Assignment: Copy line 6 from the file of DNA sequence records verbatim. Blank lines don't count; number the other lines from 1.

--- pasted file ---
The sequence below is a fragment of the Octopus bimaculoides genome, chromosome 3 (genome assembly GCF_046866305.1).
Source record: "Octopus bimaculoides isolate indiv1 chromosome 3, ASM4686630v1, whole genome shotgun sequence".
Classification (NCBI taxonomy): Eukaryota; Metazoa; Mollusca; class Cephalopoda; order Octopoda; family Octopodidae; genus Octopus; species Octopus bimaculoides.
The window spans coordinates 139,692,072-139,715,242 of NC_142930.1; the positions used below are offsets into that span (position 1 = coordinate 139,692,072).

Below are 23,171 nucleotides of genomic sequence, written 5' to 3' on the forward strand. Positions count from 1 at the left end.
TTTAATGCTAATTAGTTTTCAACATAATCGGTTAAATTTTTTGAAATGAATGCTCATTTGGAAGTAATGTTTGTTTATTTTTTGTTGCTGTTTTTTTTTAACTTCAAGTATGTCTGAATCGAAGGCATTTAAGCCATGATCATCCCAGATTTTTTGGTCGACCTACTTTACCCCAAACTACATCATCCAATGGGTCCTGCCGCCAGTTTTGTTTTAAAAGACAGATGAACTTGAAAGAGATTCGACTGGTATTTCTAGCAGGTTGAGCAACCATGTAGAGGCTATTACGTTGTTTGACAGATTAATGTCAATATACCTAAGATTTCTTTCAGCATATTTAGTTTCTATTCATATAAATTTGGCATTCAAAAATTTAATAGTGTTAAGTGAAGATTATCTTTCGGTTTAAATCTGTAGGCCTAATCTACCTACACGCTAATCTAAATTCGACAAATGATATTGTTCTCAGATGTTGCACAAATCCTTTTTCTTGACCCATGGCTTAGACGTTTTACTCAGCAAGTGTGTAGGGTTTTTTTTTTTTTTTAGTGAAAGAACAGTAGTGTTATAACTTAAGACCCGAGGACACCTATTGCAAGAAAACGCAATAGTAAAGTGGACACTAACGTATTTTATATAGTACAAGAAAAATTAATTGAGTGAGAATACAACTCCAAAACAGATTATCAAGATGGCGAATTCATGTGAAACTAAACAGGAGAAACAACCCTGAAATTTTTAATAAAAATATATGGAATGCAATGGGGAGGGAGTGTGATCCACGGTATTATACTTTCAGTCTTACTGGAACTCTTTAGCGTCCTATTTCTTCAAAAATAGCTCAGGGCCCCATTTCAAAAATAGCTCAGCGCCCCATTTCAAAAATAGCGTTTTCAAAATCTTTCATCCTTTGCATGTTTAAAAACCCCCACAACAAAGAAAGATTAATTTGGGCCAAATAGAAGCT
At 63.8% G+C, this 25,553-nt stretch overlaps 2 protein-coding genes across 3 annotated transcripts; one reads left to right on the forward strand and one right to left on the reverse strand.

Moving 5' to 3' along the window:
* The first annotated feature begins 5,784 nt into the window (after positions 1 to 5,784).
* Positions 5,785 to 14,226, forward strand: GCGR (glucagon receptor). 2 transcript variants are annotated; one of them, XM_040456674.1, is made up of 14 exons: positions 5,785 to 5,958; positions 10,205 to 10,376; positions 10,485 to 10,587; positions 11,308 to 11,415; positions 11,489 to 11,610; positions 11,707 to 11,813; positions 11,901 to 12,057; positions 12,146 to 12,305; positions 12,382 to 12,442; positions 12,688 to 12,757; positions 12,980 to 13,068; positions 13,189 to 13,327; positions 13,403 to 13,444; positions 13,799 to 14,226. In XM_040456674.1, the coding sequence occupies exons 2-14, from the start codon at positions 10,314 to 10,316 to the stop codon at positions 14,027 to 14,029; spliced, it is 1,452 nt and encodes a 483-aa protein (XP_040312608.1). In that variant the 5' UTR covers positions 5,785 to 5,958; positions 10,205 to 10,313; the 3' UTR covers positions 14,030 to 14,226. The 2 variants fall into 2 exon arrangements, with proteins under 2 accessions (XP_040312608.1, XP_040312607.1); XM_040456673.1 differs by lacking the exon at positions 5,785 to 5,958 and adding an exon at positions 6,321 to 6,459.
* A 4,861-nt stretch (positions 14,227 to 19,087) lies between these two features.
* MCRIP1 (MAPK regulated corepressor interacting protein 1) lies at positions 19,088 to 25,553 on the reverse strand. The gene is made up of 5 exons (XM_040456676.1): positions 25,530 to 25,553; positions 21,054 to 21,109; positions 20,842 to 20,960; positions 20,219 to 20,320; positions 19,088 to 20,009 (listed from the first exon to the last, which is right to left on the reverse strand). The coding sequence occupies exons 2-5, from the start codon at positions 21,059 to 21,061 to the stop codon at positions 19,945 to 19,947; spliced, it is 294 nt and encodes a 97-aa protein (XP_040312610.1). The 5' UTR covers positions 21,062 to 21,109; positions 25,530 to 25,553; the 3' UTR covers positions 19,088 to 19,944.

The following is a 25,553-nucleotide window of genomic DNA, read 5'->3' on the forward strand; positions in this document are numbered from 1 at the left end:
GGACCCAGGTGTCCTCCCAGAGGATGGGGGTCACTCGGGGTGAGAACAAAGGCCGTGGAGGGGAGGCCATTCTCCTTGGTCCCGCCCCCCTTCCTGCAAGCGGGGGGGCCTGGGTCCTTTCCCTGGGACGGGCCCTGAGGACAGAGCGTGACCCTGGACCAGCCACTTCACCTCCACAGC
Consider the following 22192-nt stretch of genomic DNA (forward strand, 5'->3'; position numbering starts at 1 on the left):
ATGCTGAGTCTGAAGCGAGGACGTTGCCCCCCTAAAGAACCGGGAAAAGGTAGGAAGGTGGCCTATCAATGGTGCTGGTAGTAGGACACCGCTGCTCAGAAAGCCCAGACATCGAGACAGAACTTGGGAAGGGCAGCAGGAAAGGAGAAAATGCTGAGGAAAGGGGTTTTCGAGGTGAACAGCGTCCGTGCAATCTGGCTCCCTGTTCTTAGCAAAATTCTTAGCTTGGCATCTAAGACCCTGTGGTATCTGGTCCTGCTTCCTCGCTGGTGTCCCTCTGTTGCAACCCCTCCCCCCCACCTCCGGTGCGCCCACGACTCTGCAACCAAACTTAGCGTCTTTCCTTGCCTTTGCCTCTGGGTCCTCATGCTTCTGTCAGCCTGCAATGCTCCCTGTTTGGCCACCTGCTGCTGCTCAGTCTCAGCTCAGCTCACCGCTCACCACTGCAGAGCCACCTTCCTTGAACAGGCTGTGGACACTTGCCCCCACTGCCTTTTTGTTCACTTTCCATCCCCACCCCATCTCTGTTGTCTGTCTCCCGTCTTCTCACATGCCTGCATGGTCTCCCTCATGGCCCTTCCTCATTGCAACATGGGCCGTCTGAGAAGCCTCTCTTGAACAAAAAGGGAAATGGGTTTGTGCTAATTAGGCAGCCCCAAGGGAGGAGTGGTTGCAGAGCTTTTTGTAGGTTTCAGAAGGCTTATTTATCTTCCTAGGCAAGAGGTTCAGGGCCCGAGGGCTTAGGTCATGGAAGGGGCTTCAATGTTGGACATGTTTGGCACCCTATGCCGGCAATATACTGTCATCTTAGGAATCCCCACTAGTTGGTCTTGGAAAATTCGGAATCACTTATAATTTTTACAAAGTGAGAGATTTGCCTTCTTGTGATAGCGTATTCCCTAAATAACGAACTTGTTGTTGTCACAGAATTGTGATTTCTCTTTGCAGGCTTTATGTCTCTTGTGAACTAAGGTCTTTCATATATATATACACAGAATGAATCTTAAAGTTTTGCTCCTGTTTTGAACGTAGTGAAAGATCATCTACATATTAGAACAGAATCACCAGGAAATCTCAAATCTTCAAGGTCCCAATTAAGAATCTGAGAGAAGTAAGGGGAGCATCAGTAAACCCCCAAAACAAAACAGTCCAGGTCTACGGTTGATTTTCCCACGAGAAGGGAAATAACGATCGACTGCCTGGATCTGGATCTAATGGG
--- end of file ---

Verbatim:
TTTAATGCTAATTAGTTTTCAACATAATCGGTTAAATTTTTTGAAATGAATGCTCATTTGGAAGTAATGTTTGTTTATTTTTTGTTGCTGTTTTTTTTTAACTTCAAGTATGTCTGAATCGAAGGCATTTAAGCCATGATCATCCCAGATTTTTTGGTCGACCTACTTTACCCCAAACTACATCATCCAATGGGTCCTGCCGCCAGTTTTGTTTTAAAAGACAGATGAACTTGAAAGAGATTCGACTGGTATTTCTAGCAGGTTGAGCAACCATGTAGAGGCTATTACGTTGTTTGACAGATTAATGTCAATATACCTAAGATTTCTTTCAGCATATTTAGTTTCTATTCATATAAATTTGGCATTCAAAAATTTAATAGTGTTAAGTGAAGATTATCTTTCGGTTTAAATCTGTAGGCCTAATCTACCTACACGCTAATCTAAATTCGACAAATGATATTGTTCTCAGATGTTGCACAAATCCTTTTTCTTGACCCATGGCTTAGACGTTTTACTCAGCAAGTGTGTAGGGTTTTTTTTTTTTTTTAGTGAAAGAACAGTAGTGTTATAACTTAAGACCCGAGGACACCTATTGCAAGAAAACGCAATAGTAAAGTGGACACTAACGTATTTTATATAGTACAAGAAAAATTAATTGAGTGAGAATACAACTCCAAAACAGATTATCAAGATGGCGAATTCATGTGAAACTAAACAGGAGAAACAACCCTGAAATTTTTAATAAAAATATATGGAATGCAATGGGGAGGGAGTGTGATCCACGGTATTATACTTTCAGTCTTACTGGAACTCTTTAGCGTCCTATTTCTTCAAAAATAGCTCAGGGCCCCATTTCAAAAATAGCTCAGCGCCCCATTTCAAAAATAGCGTTTTCAAAATCTTTCATCCTTTGCATGTTTAAAAACCCCCACAACAAAGAAAGATTAATTTGGGCCAAATAGAAGCT